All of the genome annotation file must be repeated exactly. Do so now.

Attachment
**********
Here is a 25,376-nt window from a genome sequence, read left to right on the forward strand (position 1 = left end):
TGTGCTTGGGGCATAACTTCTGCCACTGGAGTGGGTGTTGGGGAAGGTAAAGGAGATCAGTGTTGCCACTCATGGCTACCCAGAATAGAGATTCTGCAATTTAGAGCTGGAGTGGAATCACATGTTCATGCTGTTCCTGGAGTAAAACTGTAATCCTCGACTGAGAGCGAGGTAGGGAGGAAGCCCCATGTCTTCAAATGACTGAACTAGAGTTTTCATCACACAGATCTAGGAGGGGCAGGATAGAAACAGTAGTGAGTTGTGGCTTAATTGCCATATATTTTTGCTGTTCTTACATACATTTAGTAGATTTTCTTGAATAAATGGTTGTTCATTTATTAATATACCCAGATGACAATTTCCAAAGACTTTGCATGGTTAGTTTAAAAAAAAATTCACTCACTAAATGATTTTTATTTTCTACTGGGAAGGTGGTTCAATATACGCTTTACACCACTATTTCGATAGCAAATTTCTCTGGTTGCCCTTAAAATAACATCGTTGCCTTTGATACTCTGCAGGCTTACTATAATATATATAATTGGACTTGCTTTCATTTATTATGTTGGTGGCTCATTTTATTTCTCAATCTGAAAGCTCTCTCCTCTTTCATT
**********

Here is a 25,376-nt window from a genome sequence, read left to right on the forward strand (position 1 = left end):
TGTGCTTGGGGCATAACTTCTGCCACTGGAGTGGGTGTTGGGGAAGGTAAAGGAGATCAGTGTTGCCACTCATGGCTACCCAGAATAGAGATTCTGCAATTTAGAGCTGGAGTGGAATCACATGTTCATGCTGTTCCTGGAGTAAAACTGTAATCCTCGACTGAGAGCGAGGTAGGGAGGAAGCCCCATGTCTTCAAATGACTGAACTAGAGTTTTCATCACACAGATCTAGGAGGGGCAGGATAGAAACAGTAGTGAGTTGTGGCTTAATTGCCATATATTTTTGCTGTTCTTACATACATTTAGTAGATTTTCTTGAATAAATGGTTGTTCATTTATTAATATACCCAGATGACAATTTCCAAAGACTTTGCATGGTTAGTTTAAAAAAAAATTCACTCACTAAATGATTTTTATTTTCTACTGGGAAGGTGGTTCAATATACGCTTTACACCACTATTTCGATAGCAAATTTCTCTGGTTGCCCTTAAAATAACATCGTTGCCTTTGATACTCTGCAGGCTTACTATAATATATATAATTGGACTTGCTTTCATTTATTATGTTGGTGGCTCATTTTATTTCTCAATCTGAAAGCTCTCTCCTCTTTCATT